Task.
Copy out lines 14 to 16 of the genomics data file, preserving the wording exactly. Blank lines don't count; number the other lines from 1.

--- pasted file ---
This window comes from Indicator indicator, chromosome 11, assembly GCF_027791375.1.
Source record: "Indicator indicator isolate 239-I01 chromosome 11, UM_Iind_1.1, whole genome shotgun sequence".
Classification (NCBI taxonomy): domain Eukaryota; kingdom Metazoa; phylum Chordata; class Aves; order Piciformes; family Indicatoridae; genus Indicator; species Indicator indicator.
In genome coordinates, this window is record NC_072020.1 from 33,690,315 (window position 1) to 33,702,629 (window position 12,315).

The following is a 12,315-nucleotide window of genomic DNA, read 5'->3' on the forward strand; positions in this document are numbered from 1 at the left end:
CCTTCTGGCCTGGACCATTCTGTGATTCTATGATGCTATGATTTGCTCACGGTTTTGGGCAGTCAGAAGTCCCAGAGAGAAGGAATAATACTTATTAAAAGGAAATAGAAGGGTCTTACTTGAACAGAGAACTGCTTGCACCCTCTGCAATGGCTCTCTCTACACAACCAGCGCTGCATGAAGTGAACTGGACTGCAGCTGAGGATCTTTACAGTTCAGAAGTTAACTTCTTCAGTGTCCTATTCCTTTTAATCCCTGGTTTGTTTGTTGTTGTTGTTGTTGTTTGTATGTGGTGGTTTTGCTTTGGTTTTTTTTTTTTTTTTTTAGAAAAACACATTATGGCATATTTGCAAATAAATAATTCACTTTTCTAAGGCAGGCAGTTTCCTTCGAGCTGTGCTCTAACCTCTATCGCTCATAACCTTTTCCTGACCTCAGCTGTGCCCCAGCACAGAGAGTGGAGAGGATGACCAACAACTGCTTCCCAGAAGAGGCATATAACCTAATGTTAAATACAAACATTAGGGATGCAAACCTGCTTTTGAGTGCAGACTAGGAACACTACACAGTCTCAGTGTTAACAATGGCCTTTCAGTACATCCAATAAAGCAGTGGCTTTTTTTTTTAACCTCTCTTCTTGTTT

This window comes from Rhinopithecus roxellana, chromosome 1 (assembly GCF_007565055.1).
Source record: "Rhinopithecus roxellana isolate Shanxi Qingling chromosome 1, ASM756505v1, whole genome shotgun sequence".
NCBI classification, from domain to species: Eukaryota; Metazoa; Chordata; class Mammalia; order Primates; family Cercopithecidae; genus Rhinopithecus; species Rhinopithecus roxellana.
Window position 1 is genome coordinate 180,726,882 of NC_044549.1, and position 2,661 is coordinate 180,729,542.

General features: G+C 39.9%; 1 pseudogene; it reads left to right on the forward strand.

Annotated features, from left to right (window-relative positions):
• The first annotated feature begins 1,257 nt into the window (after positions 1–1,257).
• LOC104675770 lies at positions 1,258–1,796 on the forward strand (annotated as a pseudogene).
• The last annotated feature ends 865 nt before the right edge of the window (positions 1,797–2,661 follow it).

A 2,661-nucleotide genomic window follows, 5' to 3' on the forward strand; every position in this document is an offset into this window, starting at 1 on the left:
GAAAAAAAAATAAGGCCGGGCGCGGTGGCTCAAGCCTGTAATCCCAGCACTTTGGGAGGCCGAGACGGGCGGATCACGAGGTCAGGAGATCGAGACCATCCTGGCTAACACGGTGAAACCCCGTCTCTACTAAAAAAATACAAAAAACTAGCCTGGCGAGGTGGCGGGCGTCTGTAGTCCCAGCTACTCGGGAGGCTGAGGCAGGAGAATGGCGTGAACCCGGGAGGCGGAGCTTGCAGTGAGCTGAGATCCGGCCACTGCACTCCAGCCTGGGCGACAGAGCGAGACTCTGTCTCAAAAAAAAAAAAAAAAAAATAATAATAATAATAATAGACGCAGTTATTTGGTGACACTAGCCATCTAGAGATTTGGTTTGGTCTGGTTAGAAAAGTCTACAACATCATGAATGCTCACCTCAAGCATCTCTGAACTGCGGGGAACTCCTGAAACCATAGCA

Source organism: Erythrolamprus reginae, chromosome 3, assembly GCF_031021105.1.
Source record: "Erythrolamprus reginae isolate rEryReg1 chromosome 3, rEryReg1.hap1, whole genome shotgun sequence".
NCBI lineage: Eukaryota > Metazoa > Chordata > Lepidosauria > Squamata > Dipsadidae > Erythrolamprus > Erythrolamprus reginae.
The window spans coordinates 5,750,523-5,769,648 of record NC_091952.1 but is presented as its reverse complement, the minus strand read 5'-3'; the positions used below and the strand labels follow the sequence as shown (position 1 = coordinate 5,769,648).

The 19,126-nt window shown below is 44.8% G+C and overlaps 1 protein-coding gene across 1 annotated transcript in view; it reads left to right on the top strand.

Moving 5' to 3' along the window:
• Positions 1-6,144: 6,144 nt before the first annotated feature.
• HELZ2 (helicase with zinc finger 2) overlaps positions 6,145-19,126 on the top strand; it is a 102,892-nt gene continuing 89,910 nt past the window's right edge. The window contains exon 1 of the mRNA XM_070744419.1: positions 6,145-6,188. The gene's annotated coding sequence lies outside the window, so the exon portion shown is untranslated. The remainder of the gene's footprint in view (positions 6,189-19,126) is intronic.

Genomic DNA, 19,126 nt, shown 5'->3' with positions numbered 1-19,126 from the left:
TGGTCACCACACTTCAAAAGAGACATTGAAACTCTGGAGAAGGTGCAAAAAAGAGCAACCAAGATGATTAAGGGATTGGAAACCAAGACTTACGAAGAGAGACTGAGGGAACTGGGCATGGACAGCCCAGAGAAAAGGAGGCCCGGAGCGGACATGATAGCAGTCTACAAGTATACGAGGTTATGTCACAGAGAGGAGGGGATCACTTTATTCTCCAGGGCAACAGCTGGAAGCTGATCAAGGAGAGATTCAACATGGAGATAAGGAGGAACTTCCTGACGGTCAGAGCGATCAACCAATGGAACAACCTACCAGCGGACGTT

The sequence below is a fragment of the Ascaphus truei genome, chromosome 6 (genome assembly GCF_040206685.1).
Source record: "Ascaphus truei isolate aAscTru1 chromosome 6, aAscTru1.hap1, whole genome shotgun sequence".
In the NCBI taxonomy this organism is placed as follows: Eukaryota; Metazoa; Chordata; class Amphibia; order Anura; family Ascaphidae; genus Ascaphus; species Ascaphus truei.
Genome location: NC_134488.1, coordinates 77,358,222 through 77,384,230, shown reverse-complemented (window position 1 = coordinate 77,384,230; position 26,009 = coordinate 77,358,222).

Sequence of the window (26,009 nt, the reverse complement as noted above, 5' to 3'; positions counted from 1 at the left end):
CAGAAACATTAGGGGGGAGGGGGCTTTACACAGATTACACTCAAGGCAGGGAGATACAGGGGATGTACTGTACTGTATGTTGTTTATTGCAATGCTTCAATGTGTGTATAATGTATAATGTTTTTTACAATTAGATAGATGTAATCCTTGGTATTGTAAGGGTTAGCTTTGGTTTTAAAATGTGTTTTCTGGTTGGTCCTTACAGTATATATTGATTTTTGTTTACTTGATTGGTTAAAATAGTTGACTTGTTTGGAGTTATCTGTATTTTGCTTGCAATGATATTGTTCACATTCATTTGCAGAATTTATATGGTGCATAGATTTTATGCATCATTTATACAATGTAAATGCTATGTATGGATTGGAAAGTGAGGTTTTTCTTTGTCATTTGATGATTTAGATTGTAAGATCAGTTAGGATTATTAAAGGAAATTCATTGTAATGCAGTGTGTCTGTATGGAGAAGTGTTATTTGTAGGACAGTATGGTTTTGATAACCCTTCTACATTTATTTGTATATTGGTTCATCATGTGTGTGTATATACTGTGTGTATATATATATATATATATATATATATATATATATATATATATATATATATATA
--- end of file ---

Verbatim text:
• LOC104675770 lies at positions 1,258–1,796 on the forward strand (annotated as a pseudogene).
• The last annotated feature ends 865 nt before the right edge of the window (positions 1,797–2,661 follow it).

A 2,661-nucleotide genomic window follows, 5' to 3' on the forward strand; every position in this document is an offset into this window, starting at 1 on the left: